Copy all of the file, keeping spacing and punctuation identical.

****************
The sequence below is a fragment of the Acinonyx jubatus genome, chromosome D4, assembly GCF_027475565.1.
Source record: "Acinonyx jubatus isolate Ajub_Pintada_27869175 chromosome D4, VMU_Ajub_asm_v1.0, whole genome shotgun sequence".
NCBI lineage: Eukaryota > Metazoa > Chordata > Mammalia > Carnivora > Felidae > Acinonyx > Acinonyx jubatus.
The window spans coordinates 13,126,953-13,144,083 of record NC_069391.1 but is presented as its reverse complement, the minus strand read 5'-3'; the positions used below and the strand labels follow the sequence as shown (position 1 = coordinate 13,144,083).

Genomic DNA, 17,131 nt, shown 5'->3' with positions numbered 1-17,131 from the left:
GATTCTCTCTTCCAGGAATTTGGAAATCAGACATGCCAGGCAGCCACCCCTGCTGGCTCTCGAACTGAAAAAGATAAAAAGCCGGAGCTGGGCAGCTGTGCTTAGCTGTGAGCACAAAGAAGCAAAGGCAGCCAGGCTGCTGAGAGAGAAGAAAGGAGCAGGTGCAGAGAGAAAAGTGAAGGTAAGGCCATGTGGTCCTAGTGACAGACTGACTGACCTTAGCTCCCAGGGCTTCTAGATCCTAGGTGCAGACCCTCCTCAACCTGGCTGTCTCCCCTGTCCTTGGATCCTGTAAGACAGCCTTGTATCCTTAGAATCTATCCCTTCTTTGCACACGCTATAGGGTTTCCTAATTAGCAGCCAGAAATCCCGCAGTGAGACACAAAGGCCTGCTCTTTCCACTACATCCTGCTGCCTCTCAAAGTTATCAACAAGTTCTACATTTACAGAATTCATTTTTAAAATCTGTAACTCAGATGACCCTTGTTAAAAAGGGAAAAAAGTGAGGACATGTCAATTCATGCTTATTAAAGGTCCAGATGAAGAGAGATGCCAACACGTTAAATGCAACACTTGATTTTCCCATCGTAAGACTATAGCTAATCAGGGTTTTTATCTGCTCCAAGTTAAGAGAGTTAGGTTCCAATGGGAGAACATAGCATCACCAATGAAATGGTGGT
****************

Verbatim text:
The sequence below is a fragment of the Acinonyx jubatus genome, chromosome D4, assembly GCF_027475565.1.
Source record: "Acinonyx jubatus isolate Ajub_Pintada_27869175 chromosome D4, VMU_Ajub_asm_v1.0, whole genome shotgun sequence".
NCBI lineage: Eukaryota > Metazoa > Chordata > Mammalia > Carnivora > Felidae > Acinonyx > Acinonyx jubatus.
The window spans coordinates 13,126,953-13,144,083 of record NC_069391.1 but is presented as its reverse complement, the minus strand read 5'-3'; the positions used below and the strand labels follow the sequence as shown (position 1 = coordinate 13,144,083).

Genomic DNA, 17,131 nt, shown 5'->3' with positions numbered 1-17,131 from the left:
GATTCTCTCTTCCAGGAATTTGGAAATCAGACATGCCAGGCAGCCACCCCTGCTGGCTCTCGAACTGAAAAAGATAAAAAGCCGGAGCTGGGCAGCTGTGCTTAGCTGTGAGCACAAAGAAGCAAAGGCAGCCAGGCTGCTGAGAGAGAAGAAAGGAGCAGGTGCAGAGAGAAAAGTGAAGGTAAGGCCATGTGGTCCTAGTGACAGACTGACTGACCTTAGCTCCCAGGGCTTCTAGATCCTAGGTGCAGACCCTCCTCAACCTGGCTGTCTCCCCTGTCCTTGGATCCTGTAAGACAGCCTTGTATCCTTAGAATCTATCCCTTCTTTGCACACGCTATAGGGTTTCCTAATTAGCAGCCAGAAATCCCGCAGTGAGACACAAAGGCCTGCTCTTTCCACTACATCCTGCTGCCTCTCAAAGTTATCAACAAGTTCTACATTTACAGAATTCATTTTTAAAATCTGTAACTCAGATGACCCTTGTTAAAAAGGGAAAAAAGTGAGGACATGTCAATTCATGCTTATTAAAGGTCCAGATGAAGAGAGATGCCAACACGTTAAATGCAACACTTGATTTTCCCATCGTAAGACTATAGCTAATCAGGGTTTTTATCTGCTCCAAGTTAAGAGAGTTAGGTTCCAATGGGAGAACATAGCATCACCAATGAAATGGTGGT